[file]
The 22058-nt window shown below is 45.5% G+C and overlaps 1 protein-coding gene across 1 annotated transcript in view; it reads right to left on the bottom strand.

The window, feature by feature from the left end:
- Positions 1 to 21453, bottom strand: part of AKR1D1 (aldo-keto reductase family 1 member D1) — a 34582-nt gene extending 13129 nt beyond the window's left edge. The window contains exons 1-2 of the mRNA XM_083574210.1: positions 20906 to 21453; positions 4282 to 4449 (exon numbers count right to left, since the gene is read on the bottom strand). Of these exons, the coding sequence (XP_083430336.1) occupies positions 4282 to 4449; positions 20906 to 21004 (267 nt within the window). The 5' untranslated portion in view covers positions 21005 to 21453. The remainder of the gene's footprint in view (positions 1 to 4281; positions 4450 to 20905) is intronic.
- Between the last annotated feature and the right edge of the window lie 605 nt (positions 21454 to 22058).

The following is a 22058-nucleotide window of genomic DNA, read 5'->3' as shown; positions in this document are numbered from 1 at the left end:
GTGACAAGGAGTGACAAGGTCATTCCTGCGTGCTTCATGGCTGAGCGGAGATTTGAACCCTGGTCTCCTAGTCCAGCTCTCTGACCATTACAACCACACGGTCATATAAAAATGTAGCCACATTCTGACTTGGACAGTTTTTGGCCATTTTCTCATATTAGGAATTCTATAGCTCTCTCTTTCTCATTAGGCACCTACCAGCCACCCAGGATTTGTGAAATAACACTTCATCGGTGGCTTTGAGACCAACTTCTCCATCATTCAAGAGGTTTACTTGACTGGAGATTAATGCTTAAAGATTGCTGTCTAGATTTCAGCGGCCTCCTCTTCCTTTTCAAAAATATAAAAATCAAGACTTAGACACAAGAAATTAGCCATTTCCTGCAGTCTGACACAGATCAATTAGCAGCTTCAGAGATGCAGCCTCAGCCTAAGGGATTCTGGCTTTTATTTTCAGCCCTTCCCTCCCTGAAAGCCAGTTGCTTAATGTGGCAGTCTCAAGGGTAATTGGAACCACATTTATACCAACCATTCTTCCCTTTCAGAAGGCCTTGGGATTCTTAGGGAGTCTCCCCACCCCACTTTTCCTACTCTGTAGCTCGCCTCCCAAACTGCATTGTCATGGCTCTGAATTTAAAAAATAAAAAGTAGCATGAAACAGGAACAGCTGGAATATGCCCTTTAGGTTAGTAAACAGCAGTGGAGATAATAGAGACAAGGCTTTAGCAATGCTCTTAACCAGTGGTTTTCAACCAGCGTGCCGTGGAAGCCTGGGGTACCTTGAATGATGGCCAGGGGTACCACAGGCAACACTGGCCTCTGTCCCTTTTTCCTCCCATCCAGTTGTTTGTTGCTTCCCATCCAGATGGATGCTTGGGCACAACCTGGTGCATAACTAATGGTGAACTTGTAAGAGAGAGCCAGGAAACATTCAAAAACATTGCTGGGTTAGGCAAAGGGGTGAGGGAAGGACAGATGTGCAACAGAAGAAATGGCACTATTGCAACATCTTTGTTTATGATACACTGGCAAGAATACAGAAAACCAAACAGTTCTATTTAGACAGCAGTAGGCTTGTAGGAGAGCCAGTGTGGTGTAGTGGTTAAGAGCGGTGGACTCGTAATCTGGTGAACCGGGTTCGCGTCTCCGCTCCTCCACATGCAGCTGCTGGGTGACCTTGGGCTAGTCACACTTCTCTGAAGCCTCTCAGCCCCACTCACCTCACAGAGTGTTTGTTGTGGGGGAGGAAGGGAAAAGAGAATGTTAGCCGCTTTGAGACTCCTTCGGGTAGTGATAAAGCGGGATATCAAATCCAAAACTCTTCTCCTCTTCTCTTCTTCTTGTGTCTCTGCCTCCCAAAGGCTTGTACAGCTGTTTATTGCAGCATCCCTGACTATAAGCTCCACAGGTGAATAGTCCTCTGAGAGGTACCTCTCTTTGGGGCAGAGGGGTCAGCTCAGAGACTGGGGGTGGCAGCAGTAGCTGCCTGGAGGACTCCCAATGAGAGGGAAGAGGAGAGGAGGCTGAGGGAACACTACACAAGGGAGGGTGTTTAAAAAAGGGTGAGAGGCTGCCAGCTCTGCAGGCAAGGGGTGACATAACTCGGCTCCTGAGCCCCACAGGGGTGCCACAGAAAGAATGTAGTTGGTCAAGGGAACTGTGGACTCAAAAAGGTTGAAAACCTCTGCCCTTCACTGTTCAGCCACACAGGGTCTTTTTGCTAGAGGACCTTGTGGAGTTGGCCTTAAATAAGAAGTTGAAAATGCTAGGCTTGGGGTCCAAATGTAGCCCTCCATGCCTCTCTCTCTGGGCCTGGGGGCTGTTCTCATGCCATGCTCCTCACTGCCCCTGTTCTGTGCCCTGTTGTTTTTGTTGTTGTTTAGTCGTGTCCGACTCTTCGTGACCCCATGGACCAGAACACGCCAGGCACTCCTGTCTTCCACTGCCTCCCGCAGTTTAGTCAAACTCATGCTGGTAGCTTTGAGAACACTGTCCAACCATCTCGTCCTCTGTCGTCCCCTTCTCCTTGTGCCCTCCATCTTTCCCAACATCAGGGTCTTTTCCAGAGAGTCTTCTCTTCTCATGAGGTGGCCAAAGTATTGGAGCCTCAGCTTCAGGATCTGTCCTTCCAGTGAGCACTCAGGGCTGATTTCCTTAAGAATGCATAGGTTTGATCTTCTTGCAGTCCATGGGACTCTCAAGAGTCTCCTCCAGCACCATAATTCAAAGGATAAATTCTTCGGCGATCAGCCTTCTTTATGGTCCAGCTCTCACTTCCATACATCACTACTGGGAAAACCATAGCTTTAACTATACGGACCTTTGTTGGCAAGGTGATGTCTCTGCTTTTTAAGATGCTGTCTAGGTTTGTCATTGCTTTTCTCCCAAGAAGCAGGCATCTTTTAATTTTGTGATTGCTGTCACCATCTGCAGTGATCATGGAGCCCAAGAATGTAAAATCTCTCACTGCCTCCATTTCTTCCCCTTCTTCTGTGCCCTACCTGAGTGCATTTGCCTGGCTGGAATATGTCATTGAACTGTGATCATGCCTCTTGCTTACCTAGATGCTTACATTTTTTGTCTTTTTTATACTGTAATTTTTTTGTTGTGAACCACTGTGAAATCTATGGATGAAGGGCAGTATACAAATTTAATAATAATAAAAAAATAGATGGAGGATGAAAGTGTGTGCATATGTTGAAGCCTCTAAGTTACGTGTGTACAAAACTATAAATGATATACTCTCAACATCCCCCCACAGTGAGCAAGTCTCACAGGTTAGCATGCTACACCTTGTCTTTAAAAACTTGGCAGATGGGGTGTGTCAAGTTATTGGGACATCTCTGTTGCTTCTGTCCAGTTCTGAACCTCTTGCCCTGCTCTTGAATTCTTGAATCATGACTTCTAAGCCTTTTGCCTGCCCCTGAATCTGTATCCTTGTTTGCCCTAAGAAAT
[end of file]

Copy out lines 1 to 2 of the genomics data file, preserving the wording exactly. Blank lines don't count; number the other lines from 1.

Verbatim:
The 22058-nt window shown below is 45.5% G+C and overlaps 1 protein-coding gene across 1 annotated transcript in view; it reads right to left on the bottom strand.

The window, feature by feature from the left end: